David Bourget (Western Ontario)
David Chalmers (ANU, NYU)
Rafael De Clercq
Ezio Di Nucci
Jack Alan Reynolds
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Classical Quarterly 37 (02):346- (1987)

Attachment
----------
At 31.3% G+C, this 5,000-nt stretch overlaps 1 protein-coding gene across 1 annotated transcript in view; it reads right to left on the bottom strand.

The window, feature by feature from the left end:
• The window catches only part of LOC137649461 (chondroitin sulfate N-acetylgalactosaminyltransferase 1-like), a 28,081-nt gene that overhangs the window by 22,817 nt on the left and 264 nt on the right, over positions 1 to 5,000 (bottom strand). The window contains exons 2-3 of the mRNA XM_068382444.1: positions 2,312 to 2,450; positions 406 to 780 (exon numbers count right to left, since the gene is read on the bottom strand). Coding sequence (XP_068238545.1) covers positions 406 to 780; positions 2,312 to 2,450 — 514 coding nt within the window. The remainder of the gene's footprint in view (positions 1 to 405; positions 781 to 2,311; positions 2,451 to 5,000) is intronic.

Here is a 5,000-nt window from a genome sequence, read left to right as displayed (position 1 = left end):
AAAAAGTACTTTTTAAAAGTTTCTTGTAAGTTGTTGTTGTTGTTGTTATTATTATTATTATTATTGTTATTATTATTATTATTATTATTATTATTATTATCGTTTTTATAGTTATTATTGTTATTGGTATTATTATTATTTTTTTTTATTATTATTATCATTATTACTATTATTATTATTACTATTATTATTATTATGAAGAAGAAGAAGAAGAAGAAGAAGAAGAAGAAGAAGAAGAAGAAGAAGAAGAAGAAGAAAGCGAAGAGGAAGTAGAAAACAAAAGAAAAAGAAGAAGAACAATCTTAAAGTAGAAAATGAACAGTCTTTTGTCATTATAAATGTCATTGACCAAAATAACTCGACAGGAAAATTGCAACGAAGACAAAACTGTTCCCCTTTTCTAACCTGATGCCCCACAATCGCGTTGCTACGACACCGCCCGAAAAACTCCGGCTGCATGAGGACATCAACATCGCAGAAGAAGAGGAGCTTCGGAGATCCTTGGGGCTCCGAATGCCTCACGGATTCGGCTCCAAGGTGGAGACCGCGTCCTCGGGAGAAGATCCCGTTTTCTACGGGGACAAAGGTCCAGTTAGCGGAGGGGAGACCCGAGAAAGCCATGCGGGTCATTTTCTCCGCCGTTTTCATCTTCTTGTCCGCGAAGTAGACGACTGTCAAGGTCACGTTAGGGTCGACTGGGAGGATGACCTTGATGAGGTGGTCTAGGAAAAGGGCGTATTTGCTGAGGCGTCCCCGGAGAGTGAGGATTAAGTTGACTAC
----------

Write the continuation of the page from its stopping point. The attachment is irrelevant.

The belief in innate knowledge has a history almost as long as that of philosophy itself. In our own century it has been propounded in a linguistic context by Chomsky, who sees himself as the heir to a tradition including such philosophers as Descartes, the Cambridge Platonists and Leibniz. But the ancestor of all these is, of course, Plato's theory of recollection or anamnesis. This stands out as unique among all other innatist theses not simply because it was the first, but also because it is in some respects the strangest: Plato proposed not just a theory of innate knowledge, but of forgotten knowledge, and this, of course, goes hand in hand with his interest in the pre-existence of the soul. But my concern here is with another difference that makes Plato's theory unique, though it is not as clear as the previous one: in fact it has been for the most part over-looked by commentators and scholars. I wish to argue that while other theories of innate knowledge or ideas hold that much of what is innate in us is realized automatically and with ease, be it knowledge of moral principles, the idea of cause and effect or linguistic competence, anamnesis is concerned only with the attainment of hard philosophical knowledge, which most of us never reach
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